The issue started with a column by conservative Kathleen Parker in The National Review. Her thesis is that recent interviews have shown the Alaska governor is "out of her league" and should leave the GOP presidential ticket for the good of the party:
As we’ve seen and heard more from John McCain’s running mate, it is increasingly clear that Palin is a problem. Quick study or not, she doesn’t know enough about economics and foreign policy to make Americans comfortable with a President Palin should conditions warrant her promotion.
Yes, she recently met and turned several heads of state as the United Nations General Assembly convened in New York. She was gracious, charming and disarming. Men swooned. Pakistan’s president wanted to hug her. (Perhaps Osama bin Laden is dying to meet her?)
And, yes, she has common sense, something we value. And she’s had executive experience as a mayor and a governor, though of relatively small constituencies (about 6,000 and 680,000, respectively).
Finally, Palin’s narrative is fun, inspiring and all-American in that frontier way we seem to admire. When Palin first emerged as John McCain’s running mate, I confess I was delighted. She was the antithesis and nemesis of the hirsute, Birkenstock-wearing sisterhood — a refreshing feminist of a different order who personified the modern successful working mother.
Because of Paker's opinion piece, others in the mainstream media are starting to wonder if she is hurting John McCain rather than help him.
Alexander Burns and David Paul Kuhn of Politico wrote yesterday:
Tony Fabrizio, a GOP strategist, says Palin’s recent CBS appearance isn’t disqualifying but is certainly alarming. “You can’t continue to have interviews like that and not take on water.”
“I have not been blown away by the interviews from her, but at the same time, I haven’t come away from them thinking she doesn’t know s—t,” said Chris Lacivita, a GOP strategist. “But she ain’t Dick Cheney, nor Joe Biden and definitely not Hillary Clinton.”
There is no doubt that Palin retains a tremendous amount of support among rank-and-file Republicans. She draws huge crowds, continues to raise a lot of money for the McCain campaign, and state parties report she has sparked an uptick in the number of volunteers.
Asked about Palin's performance in the CBS interview, a McCain official briefing reporters on condition of anonymity said: "She did fine. She's a tremendous asset and a fantastic candidate."
But there is also no doubt many Republican insiders are worried she could blow next week’s debate, based on her unexpectedly weak and unsteady media appearances, and hurt the Republican ticket if she does.
Nancy Gibbs of Time magazine wrote yesterday:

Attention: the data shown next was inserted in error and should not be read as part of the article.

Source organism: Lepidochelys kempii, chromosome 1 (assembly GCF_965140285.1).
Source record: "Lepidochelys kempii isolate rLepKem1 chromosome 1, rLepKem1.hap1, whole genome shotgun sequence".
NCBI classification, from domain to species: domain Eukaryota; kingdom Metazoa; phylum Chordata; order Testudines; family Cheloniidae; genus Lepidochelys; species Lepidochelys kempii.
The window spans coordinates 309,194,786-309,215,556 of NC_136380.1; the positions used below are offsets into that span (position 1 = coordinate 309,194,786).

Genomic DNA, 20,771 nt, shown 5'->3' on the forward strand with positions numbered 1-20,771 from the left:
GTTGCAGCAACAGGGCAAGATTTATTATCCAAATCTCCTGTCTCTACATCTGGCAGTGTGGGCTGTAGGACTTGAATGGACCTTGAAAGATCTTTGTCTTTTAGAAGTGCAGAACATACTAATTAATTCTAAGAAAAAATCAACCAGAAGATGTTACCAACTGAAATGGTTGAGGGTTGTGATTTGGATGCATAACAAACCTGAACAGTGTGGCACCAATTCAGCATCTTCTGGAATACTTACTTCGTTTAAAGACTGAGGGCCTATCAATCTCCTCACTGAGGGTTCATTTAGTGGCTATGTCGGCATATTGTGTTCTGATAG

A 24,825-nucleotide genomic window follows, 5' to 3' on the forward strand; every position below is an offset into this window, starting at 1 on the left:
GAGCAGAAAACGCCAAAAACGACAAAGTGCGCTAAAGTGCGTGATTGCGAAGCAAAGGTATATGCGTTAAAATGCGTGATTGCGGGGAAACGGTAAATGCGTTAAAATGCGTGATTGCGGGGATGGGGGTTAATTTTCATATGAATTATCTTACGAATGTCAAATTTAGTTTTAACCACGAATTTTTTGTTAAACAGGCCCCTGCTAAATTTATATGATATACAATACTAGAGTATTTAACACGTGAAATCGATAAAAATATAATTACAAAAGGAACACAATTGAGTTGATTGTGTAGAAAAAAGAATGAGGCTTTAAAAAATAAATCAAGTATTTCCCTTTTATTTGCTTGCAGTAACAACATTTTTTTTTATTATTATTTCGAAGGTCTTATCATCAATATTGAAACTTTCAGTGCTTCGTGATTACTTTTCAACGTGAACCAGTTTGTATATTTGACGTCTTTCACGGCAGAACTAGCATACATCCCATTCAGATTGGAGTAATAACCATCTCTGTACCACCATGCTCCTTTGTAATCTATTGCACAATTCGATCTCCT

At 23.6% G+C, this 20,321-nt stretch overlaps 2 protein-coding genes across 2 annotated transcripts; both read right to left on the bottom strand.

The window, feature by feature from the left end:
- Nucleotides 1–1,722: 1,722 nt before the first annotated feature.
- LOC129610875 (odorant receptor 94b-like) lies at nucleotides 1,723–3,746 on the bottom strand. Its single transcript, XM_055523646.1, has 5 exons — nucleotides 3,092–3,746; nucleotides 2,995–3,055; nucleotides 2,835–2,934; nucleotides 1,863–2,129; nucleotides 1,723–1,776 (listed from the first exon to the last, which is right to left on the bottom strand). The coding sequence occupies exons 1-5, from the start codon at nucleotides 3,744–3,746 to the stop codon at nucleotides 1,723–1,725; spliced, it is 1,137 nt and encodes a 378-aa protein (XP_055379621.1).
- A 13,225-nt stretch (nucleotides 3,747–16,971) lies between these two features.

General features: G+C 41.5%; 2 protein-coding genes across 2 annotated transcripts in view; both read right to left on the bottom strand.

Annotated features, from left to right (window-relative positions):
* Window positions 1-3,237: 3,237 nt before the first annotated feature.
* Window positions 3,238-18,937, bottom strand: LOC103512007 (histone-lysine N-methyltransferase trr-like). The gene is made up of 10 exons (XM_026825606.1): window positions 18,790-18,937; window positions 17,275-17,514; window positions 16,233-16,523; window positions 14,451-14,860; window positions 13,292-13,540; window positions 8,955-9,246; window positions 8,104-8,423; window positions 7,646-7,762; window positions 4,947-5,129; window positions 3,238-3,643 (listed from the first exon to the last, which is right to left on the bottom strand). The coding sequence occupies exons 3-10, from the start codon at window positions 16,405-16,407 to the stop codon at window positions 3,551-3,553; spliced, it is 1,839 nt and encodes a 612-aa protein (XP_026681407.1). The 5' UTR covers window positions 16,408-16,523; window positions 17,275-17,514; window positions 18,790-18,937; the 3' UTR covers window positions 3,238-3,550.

Now that confidence seems gone, replaced by cockiness — which is just insecurity on steroids. With Charlie Gibson the waters were smooth if shallow; with Katie Couric she seemed forever at risk of drowning in her own syntax. But if she's growing less surefooted with each passing day of cramming, who can blame her, when the highly experienced Republican pols around her don't seem to trust her to talk past her talking points. Talk about undermining your brand; if she was picked as the Outsider Original Maverick with the experience and courage to help clean up Washington, you can't argue that she's not giving interviews because the press is so mean to her. She's ready for a cage fight with Nancy Pelosi but won't sit down with Campbell Brown?
But maybe the problem isn't Palin herself but the campaign handlers. She is a successful politican by her own right. It wasn't by chance that she became governor of her state, she earned it through the political process. She has shown to have tremendouse fortitude in dealing with countless smears, e-mail hackings, attacks om her religious beliefs and baseless attacks on her family matters.
What the McCain campaign should do is to give her the best pre-debate education of the issues it can. Get her up to speed on foreign affairs and domestic problems. But don't craft the answers for her. Let her develop what she is going to say in her own voice. In other words, on Oct. 2, let her be Sarah Palin.
If she's going to be criticized for her answers (she will, MSNBC and others will dissect them syllable by syllable) she might as well give her own thoughts, and not the spin of the campaign. The McCain campaign should unleash her. She can handle Biden on her own. From what we have seen, when allowed to be herself, she can do quite well.